Sadness is something that we all experience from time to time. For some of us, this feeling is temporary and goes away on its own, however, for others, this persistent feeling of emptiness, unhappiness and hopelessness becomes a regular part of their day.

If your mood has changed over the last few weeks and engaging in normal routine daily tasks is becoming more difficult, you may have depression, and you are not alone. Depression is a mood disorder that can cause mild to severe symptoms, and can affect how you feel, think and manage daily activities.

What Depression May Feel Like
Many people believe that depression needs to be debilitating and cause significant problems in their life in order to seek help. What they don’t realise is that some of the more subtle signs of this disorder are often the first indication that something is going on, such as:

Depression feels like there is no pleasure or joy in life. Concentration and focus become much more difficult, which makes any kind of decision-making challenging.

Sometimes people describe this as being in a fog as they are unable to think clearly or follow what is happening around them.

For many with depression, it feels like there is no way out. Everything feels hopeless like there is no light at the end of the tunnel. This can lead to a feeling of failure and worthlessness.

Depression also has a significant impact on sleep. This often manifests as trouble falling asleep, staying asleep, frequent nighttime awakening, or feeling tired upon waking despite getting an adequate number of hours of sleep.

Sometimes depression can be physically painful. It is not unusual for people with depression to feel body aches, headaches, muscle tension and even nausea.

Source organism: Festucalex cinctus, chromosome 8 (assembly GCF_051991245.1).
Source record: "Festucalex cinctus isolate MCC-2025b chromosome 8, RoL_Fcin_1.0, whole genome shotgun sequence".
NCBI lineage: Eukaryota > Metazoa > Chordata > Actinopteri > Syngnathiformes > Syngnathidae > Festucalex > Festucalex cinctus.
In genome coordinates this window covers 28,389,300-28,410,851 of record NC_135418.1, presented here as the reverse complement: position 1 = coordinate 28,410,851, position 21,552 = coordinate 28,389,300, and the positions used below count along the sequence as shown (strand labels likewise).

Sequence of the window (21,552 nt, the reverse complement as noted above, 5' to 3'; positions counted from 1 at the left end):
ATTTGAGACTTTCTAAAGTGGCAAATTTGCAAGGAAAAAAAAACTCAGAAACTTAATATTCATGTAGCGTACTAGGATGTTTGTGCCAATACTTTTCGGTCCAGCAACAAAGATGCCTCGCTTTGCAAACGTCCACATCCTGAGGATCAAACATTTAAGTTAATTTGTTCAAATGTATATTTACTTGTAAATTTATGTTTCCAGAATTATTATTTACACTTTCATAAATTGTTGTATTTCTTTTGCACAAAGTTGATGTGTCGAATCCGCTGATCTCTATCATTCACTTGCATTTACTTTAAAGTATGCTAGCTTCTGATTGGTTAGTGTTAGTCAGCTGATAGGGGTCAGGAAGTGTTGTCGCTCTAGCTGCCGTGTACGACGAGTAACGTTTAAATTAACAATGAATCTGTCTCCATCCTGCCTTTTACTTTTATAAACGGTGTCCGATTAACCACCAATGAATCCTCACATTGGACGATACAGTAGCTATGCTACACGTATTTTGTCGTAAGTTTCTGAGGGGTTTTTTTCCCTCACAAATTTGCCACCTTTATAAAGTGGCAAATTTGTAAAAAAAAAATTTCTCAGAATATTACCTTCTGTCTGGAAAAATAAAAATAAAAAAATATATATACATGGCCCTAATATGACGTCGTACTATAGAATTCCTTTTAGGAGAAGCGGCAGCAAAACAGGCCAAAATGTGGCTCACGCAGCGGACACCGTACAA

Different Types of Depression

Since depression is such a complex disorder, it can be difficult to define and diagnose with just one set of generalized criteria. Because of this, other categories define different types of depression. According to the National Institute of Mental Health, the two most common forms of depression are major or clinical depression and persistent depressive disorder.

Major depression is the most commonly diagnosed form of depression characterized as having symptoms of depression most of the day, nearly every day for at least two weeks that interferes with your ability to work, sleep, study, eat, and enjoy life.

Persistent depressive disorder dysthymia is diagnosed after a person has symptoms of depression that last for at least two years.

Other forms of depression include:
• Perinatal or prepartum depression, which occurs during pregnancy.
• Postpartum depression, which after pregnancy and childbirth.
• Seasonal affective disorder (SAD), which features depressive episodes that come and go with the seasons.
• Psychotic depression, which co-occurs with one other form of psychosis.
• Premenstrual dysphoric disorder (PDD), which is a severe extension of premenstrual syndrome.
• Common Signs and Symptoms of Depression
Depressive symptoms can range from mild to severe and include:
• Sadness
• Loss of interest or pleasure in actives you used to enjoy
• Feelings of hopelessness, worthlessness, and pessimism (expecting only bad things to occur)
• Irritability
• Difficulty sleeping
• Changes in appetite
• Lack of energy
• Difficulty concentrating, remembering, or making decisions
• Increase in aches and pains, headaches, digestive problems
• Lack of self-care (not bathing, grooming, etc)
• Withdraw from social activities
• Thoughts of death or suicide, or suicide attempts
If you are experiencing these symptoms, please reach out to one of our Counsellors or speak to your GP as soon as possible.